Footer

Back to Top

Warning for livestock farmers after fatal poisonings of animals

Livestock producers in outer South West Sydney are being warned to watch for signs of plant toxicity in their animals following several fatal poisonings in the region.

Greater Sydney Local Land Services District veterinarian Dr Aziz Chowdhury said he had responded to calls for assistance from a local producer near Camden after a young heifer suddenly died.

 “Investigations revealed the cause of death to be heart failure caused by the consumption of the plant mother-of-millions (Bryophyllum spp),” he said.

“Ingestion of the toxins can be cumulative and livestock eating small amounts several times within a few days can suffer poisoning. Eating about 5 kg of mother-of-millions will kill an adult cow. Eating a large amount, as we saw in this case, can cause death instantly.”

Dr Chowdhury said livestock needed to be treated within 24 hours of consuming the plant.

“Look out for signs such as diarrhoea, usually with blood in the faeces, heart arrythmia, difficult breathing, or if they suffer a collapse. Horses can also show signs of abdominal pain (colic),” he said.

“If you notice any of these signs, you should seek veterinary assistance immediately.”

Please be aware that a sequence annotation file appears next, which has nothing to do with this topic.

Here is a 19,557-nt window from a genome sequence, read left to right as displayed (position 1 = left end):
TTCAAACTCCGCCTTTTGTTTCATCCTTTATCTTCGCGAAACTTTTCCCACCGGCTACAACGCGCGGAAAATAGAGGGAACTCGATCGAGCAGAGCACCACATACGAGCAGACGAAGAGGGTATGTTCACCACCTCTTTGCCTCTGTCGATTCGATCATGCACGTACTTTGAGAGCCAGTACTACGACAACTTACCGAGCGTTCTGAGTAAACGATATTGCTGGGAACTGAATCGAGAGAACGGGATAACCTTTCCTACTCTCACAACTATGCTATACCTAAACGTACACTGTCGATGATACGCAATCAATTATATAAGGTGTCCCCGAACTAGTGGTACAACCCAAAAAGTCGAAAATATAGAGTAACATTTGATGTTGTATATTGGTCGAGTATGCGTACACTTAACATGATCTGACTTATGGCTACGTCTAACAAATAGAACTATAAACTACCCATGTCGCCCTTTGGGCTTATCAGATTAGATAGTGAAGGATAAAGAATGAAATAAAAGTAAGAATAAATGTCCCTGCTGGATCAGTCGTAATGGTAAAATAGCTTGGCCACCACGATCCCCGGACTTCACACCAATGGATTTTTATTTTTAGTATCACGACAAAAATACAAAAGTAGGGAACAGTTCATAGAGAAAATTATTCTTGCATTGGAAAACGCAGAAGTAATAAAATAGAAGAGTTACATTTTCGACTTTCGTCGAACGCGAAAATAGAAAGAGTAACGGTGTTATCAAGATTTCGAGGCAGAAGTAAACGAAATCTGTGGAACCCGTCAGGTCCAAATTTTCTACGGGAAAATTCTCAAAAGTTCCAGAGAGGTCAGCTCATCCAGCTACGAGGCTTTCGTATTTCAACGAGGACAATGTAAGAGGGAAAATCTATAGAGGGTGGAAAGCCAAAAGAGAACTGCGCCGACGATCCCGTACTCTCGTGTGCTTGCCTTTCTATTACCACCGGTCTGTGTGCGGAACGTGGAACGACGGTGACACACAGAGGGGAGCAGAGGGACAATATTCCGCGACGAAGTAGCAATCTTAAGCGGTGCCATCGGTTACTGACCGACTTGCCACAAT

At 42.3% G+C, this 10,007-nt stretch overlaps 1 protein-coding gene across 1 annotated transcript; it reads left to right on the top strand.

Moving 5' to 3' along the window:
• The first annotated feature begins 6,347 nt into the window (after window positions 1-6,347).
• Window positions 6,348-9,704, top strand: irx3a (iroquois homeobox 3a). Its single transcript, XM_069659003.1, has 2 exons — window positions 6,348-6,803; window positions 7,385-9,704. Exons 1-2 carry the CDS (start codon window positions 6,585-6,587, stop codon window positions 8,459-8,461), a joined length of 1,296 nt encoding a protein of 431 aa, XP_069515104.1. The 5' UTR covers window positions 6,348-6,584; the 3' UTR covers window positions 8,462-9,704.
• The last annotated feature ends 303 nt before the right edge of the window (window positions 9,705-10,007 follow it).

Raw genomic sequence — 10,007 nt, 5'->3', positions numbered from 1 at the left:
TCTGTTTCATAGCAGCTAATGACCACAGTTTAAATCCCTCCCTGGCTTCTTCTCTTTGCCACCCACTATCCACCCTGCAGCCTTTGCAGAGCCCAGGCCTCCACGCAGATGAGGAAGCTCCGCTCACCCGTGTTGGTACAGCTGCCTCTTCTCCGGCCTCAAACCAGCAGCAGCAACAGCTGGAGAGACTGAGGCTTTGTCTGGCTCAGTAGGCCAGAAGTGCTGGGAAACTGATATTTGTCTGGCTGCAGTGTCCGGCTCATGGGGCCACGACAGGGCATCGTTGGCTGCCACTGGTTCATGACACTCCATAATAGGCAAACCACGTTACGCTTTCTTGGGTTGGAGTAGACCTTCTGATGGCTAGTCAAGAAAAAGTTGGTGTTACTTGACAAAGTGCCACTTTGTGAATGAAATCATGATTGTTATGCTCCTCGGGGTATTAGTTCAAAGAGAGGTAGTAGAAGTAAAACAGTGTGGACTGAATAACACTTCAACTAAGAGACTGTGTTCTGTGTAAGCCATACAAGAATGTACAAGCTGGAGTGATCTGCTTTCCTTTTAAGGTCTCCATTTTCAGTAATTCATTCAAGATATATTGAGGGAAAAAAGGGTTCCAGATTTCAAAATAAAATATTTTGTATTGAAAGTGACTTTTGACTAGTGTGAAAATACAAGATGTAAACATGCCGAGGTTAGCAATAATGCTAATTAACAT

Dr Chowdhury said poisoning commonly occurred between May and October when the plants are were in flower.

“Mothers-of-million plants (pictured above) are frequently seen in the Greater Sydney region growing in lighter soils along roadsides resulting from dumped garden waste.

“They are also commonly seen as ‘escapees’ from abandoned gardens on rural properties.

“Cases of toxicity occur mainly over winter and are most often seen in introduced cattle or those unfamiliar with the plants.”

A lack of adequate food supply can also be an issue.

“Pastures that have been overgrazed or overstocked can predispose livestock to eating anything they can. Producers should evaluate their pastures to determine if adequate forage exists before introducIng livestock on to the paddock,” he said.

Visit NSW Weedwise for more information.

No comments yet.

Leave a Reply

We Support